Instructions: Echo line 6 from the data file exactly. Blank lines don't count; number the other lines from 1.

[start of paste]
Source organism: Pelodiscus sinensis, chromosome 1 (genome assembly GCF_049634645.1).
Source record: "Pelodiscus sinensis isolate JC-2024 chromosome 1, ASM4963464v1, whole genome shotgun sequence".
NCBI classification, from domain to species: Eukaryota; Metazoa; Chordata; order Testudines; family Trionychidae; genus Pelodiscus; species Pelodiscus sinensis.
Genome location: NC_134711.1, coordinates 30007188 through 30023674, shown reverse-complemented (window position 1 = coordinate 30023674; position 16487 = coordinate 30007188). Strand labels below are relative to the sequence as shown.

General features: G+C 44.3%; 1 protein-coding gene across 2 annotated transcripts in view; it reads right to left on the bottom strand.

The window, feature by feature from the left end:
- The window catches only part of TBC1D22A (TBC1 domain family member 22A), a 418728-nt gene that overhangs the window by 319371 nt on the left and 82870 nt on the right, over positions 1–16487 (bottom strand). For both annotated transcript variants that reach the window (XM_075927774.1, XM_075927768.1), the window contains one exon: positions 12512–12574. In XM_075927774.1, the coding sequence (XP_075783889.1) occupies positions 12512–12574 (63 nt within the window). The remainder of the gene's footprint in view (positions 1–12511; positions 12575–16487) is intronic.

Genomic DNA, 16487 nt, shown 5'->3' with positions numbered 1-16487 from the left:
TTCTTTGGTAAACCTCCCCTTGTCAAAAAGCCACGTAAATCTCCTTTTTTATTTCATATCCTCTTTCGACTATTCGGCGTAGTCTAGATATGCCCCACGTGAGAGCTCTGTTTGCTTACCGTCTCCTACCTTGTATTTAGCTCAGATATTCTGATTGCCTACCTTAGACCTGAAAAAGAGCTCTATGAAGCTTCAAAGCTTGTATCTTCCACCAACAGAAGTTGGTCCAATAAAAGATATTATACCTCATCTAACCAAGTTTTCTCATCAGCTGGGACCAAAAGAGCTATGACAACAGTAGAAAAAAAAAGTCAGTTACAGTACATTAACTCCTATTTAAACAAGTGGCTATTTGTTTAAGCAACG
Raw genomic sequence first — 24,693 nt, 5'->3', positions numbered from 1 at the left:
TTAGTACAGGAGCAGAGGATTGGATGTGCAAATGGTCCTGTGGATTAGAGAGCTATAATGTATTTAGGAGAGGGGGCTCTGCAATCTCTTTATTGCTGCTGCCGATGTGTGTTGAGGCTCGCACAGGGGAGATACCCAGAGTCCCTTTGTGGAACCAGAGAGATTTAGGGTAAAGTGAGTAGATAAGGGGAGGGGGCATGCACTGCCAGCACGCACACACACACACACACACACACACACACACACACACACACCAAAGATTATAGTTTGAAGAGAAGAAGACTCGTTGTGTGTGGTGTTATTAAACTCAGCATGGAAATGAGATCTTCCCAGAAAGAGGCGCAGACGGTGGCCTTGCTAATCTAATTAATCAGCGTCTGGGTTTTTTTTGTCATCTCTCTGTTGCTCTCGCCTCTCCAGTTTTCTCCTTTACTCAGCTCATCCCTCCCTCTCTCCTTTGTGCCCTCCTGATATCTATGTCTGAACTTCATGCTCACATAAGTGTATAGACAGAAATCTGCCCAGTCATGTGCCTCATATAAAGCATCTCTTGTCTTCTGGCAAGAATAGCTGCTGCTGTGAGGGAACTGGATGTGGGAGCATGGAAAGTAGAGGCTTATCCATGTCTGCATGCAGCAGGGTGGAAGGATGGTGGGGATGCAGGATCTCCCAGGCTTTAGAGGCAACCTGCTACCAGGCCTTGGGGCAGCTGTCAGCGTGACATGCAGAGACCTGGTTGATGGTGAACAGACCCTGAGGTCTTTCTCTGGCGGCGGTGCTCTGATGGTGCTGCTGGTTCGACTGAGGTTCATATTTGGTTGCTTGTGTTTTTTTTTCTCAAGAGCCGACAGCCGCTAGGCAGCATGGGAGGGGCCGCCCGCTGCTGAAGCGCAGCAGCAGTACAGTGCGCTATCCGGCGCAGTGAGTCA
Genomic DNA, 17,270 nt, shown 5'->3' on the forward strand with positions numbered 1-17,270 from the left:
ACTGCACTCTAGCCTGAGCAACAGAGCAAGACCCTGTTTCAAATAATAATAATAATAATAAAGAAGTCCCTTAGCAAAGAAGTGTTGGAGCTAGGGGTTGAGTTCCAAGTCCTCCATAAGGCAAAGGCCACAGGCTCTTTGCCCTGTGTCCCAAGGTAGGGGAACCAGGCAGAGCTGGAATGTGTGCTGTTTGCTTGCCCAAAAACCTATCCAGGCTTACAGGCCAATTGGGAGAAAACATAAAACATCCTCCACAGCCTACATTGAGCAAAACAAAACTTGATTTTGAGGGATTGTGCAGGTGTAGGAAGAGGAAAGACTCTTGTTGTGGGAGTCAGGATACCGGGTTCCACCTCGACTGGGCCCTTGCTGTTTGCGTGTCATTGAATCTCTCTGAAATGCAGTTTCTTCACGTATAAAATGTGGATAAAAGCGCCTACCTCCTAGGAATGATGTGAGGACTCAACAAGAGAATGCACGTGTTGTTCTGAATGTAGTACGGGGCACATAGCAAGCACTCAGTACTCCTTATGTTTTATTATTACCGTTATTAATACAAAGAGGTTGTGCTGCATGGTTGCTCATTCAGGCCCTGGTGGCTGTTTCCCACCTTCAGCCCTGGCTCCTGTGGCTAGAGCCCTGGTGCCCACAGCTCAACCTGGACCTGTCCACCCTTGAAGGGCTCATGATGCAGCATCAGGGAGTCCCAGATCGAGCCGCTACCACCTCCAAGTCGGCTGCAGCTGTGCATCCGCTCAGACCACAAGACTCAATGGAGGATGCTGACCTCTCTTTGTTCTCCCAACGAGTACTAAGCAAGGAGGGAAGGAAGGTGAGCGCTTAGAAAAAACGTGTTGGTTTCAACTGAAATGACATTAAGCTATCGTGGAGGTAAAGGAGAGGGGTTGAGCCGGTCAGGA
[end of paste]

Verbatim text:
The window, feature by feature from the left end: